Hello, Ideasman!

Quote:

Anyone have an easy way for computing cross-products?

I came across:

$\displaystyle a \times b \;=\;\begin{bmatrix}0 & -a_3 & a_2 \\ a_3 & 0 &-a_1 \\ -a_2 & a_1& 0\end{bmatrix}\,\begin{bmatrix}b_1 \\ b_2 \\ b_3\end{bmatrix}$ . which seems very useful.

My book attempts to solve it by using determinants.

I prefer the determinant method.

I already know how to evaluate a 3-by-3 determinant.

. . Why would I want to memorize this new (and very strange) formula?

Quote:

Also, if we have two vectors, $\displaystyle \vec{a}$ and $\displaystyle \vec{b}$ in $\displaystyle R^2$, is $\displaystyle \vec{a} \times \vec{b}$ defined?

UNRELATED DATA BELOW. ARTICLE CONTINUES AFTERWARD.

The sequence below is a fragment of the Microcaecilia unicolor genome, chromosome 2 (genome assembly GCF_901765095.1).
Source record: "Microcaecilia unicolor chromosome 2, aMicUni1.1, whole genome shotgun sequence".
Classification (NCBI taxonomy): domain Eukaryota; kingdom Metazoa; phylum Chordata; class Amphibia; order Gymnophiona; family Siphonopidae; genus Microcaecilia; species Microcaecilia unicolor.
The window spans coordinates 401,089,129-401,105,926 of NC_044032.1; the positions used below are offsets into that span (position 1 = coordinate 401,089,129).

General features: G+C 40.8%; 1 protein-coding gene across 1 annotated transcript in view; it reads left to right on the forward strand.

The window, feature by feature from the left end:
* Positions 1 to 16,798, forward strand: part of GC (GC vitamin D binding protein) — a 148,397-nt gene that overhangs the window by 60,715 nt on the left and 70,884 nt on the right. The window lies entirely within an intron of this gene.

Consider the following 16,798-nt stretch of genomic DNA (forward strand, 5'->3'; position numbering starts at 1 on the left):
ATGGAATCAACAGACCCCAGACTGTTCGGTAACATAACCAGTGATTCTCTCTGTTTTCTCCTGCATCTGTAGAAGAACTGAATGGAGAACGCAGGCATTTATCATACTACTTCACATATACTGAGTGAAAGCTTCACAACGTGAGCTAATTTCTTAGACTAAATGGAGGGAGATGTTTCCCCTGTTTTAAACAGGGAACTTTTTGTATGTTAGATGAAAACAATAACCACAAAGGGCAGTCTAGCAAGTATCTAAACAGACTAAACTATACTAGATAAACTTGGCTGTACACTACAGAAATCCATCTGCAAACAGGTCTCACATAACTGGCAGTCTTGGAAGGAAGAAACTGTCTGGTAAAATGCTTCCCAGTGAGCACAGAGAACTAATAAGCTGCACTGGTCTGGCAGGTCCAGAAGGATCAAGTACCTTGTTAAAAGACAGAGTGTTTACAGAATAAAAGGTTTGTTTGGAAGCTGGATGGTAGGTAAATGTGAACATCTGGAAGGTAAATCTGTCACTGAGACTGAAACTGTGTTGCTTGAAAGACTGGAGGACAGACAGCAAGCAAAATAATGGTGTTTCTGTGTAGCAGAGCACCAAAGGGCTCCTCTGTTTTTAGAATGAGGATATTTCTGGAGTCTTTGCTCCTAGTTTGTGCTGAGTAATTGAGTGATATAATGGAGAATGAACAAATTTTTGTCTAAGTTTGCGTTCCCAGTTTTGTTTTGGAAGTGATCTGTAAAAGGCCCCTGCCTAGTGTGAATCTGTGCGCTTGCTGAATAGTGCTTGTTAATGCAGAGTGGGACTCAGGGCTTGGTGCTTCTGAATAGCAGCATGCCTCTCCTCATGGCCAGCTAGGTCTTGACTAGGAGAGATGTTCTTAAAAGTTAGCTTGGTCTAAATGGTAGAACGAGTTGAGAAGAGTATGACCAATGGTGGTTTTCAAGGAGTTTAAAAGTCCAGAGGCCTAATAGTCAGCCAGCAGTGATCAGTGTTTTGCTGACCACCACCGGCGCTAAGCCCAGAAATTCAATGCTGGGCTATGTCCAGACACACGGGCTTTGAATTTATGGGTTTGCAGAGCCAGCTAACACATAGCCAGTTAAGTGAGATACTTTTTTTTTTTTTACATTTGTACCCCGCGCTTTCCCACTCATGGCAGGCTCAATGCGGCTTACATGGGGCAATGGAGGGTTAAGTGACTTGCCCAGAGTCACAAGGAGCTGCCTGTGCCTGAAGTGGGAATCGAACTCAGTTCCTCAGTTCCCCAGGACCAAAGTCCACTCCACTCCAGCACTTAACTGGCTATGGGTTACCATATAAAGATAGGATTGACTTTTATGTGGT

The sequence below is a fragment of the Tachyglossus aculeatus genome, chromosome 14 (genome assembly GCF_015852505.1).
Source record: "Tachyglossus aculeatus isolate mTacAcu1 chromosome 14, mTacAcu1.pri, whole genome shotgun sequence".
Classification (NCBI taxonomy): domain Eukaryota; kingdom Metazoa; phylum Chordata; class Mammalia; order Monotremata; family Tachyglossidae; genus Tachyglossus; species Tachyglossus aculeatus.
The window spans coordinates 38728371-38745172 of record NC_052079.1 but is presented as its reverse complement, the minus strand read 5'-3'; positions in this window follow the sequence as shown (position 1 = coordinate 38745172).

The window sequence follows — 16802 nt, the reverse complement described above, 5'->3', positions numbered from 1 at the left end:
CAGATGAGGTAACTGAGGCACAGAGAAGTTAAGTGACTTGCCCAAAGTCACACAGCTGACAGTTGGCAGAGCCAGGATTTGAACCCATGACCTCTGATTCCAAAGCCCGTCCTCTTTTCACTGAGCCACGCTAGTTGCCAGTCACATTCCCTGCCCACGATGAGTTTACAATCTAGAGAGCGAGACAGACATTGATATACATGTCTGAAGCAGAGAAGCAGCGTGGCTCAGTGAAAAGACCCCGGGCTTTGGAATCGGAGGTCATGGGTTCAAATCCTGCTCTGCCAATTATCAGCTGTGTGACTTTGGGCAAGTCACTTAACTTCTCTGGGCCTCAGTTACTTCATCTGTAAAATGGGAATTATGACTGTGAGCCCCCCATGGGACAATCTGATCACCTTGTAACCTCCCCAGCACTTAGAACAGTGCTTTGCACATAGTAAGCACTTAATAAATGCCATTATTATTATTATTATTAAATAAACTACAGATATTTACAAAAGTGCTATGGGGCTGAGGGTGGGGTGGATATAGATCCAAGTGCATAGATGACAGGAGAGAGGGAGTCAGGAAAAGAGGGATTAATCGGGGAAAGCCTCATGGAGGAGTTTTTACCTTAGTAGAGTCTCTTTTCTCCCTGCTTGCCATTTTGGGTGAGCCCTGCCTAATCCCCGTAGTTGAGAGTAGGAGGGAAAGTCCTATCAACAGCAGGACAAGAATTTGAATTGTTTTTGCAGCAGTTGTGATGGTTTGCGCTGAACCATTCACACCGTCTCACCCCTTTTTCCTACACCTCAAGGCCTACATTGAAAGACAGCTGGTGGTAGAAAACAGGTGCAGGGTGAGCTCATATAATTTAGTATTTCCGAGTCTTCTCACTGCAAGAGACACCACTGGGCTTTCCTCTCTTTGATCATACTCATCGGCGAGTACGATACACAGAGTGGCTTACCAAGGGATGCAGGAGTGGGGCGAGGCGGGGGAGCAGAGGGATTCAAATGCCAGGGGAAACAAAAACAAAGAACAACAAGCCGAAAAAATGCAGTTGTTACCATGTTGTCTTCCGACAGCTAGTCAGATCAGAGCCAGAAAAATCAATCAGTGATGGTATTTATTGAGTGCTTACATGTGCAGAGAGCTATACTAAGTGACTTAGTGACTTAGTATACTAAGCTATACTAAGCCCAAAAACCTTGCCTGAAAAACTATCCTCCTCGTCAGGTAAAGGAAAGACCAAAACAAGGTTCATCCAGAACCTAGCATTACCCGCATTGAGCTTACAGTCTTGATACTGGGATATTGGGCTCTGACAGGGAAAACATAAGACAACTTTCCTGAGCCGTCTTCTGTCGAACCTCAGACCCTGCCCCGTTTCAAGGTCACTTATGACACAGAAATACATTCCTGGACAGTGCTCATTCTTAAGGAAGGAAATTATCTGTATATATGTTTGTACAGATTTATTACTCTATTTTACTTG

Not in $\displaystyle R^2$.

$\displaystyle \vec{a} \times \vec{b}$ is __perpendicular__ to both $\displaystyle \vec{a}$ and $\displaystyle \vec{b}$. .It is automatically in $\displaystyle R^3$.

Quote:

If we have two vectors $\displaystyle \vec{a}$ and $\displaystyle \vec{b}$,

I'm assuming those vectors are related to the $\displaystyle \vec{a} \times \vec{b}$

where their product is = 0, thus they're orthogonal?

Sorry, this makes no sense.

Are these are __any__ two vectors?

. . Then you mention their cross product . . . why?

"Their product is zero" . . . *What* product? .Dot product? .Cross product?

If their cross product is zero, the vectors are parallel.

If their dot product is zero, the vectors are orthogonal.

So what __exactly__ is your question?